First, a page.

I think what gets a poem going is an initiating line. Sometimes a first line will occur, and it goes nowhere; but other times – and this, I think, is a sense you develop – I can tell that the line wants to continue.
I don’t know whether a poem has be there to help to develop something. I think it’s there for itself, for what the reader finds in it.
I don’t think I’ve ever written a poem whose intention was just to be funny. I’ve written poems that start out funny and often shift into something more serious.
If I felt, in the event of a royal wedding, inspired to write about people coming together in marriage or civil partnership, I would just be grateful to have an idea for the poem. And if I didn’t, I’d ignore it.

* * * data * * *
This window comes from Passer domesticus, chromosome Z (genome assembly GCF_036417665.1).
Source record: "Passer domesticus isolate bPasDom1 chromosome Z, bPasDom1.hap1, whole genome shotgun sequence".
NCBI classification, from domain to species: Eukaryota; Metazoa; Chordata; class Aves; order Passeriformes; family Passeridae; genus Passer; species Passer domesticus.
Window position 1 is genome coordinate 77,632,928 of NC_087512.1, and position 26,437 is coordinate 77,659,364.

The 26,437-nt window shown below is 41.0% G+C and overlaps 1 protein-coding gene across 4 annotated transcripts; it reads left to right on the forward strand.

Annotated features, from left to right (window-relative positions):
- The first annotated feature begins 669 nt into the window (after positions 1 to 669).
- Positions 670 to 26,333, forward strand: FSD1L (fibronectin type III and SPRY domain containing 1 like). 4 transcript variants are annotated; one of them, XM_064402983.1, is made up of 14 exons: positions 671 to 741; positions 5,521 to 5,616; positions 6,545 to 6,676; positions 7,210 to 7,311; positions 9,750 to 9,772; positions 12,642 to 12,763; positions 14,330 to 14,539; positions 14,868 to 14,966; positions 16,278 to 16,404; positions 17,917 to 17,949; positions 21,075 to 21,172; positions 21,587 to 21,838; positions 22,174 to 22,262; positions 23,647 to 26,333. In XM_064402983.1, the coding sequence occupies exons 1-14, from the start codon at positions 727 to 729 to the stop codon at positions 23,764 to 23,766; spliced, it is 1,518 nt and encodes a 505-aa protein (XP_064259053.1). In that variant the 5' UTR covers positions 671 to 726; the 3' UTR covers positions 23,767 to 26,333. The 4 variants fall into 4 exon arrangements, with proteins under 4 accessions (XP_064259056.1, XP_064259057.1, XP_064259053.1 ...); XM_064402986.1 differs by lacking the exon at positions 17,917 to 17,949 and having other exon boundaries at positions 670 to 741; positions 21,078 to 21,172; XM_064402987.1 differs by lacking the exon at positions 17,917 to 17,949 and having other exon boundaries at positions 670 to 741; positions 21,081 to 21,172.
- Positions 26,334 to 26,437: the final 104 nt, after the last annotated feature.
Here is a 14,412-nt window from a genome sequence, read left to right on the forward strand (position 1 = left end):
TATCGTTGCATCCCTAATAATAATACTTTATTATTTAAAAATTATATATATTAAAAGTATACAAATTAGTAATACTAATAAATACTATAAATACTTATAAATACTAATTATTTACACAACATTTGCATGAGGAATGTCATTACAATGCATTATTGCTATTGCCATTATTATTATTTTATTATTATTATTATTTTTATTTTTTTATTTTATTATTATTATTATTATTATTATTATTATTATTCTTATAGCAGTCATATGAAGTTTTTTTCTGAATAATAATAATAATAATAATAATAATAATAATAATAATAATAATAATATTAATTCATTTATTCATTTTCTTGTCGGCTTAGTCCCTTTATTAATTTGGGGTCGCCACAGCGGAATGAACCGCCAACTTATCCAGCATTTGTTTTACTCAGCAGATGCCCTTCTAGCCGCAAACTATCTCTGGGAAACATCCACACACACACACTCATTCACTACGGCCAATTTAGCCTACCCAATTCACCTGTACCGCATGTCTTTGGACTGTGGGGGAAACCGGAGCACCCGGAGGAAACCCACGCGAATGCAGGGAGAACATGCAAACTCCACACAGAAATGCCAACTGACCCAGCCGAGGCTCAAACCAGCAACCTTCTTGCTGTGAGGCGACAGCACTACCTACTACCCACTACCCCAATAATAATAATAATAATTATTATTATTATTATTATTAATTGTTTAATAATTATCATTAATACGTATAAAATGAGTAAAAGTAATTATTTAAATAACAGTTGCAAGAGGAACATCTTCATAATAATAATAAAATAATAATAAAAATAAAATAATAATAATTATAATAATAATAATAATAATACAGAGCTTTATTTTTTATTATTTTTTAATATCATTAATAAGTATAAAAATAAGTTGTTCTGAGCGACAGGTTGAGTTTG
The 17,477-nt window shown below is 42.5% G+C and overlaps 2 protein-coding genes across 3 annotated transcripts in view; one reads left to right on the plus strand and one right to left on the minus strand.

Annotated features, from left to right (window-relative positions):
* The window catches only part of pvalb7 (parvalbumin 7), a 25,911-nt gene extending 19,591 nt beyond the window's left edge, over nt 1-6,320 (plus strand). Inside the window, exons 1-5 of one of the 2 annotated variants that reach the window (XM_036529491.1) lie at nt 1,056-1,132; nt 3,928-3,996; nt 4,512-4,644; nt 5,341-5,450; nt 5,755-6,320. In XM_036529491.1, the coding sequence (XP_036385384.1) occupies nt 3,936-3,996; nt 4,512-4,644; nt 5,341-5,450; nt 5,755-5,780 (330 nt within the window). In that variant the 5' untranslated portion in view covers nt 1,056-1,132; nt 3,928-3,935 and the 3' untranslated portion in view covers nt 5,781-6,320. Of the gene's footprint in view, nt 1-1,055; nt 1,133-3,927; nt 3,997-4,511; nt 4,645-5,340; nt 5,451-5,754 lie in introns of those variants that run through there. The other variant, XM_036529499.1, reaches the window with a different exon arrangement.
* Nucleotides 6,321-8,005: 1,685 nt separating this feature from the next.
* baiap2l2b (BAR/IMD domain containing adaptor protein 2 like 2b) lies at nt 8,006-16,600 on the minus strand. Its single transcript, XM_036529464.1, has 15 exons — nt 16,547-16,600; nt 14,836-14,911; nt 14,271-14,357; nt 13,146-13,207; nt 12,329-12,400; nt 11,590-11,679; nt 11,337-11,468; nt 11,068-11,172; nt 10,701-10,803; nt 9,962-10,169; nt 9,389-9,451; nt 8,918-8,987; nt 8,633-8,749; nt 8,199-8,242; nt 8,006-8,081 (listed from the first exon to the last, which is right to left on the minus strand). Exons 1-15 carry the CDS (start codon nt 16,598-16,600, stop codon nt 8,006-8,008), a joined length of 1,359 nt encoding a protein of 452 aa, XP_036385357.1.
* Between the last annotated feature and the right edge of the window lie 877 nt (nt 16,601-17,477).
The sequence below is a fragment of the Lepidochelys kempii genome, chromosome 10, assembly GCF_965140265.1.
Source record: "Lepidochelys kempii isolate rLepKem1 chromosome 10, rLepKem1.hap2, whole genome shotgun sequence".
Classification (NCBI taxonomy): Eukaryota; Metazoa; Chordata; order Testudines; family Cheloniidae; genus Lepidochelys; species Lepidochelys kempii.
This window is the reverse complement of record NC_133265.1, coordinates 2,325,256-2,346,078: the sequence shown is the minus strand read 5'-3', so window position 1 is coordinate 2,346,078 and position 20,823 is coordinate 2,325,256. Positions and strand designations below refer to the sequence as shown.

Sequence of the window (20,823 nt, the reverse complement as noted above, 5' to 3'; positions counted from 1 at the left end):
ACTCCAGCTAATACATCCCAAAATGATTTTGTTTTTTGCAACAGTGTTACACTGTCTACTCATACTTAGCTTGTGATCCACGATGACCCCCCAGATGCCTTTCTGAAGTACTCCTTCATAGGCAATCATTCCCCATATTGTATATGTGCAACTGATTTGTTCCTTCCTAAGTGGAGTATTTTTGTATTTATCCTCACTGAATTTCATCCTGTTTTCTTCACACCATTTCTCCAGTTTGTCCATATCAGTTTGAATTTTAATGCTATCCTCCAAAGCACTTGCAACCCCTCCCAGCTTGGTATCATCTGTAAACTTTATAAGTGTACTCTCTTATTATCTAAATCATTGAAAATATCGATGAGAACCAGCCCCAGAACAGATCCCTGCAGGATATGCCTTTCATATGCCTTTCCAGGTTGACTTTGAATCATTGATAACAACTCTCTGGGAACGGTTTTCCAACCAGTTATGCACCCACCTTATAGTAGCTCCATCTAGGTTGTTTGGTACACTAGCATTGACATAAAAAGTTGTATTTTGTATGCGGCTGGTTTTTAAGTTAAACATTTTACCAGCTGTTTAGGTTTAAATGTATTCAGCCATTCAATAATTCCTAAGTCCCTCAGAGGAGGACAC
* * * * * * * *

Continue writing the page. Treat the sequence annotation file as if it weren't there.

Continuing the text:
It seems to me that readers sometimes make the genesis of a poem more mysterious than it is (by that I perhaps mean, think of it as something outside their own experience).
Sometimes I feel as if I am read before I write. When I write a poem about my mother, Palestinians think my mother is a symbol for Palestine. But I write as a poet, and my mother is my mother. She’s not a symbol.
Each poem in becoming generates the laws by which it is generated: extensions of the laws to other poems never completely take.
Wanted: a needle swift enough to sew this poem into a blanket.
What I try to do is to go into a poem – and one writes them, of course, poem by poem – to go into each poem, first of all without having any sense whatsoever of where it’s going to end up.
I need scarcely observe that a poem deserves its title only inasmuch as it excites, by elevating the soul. The value of the poem is in the ratio of this elevating excitement.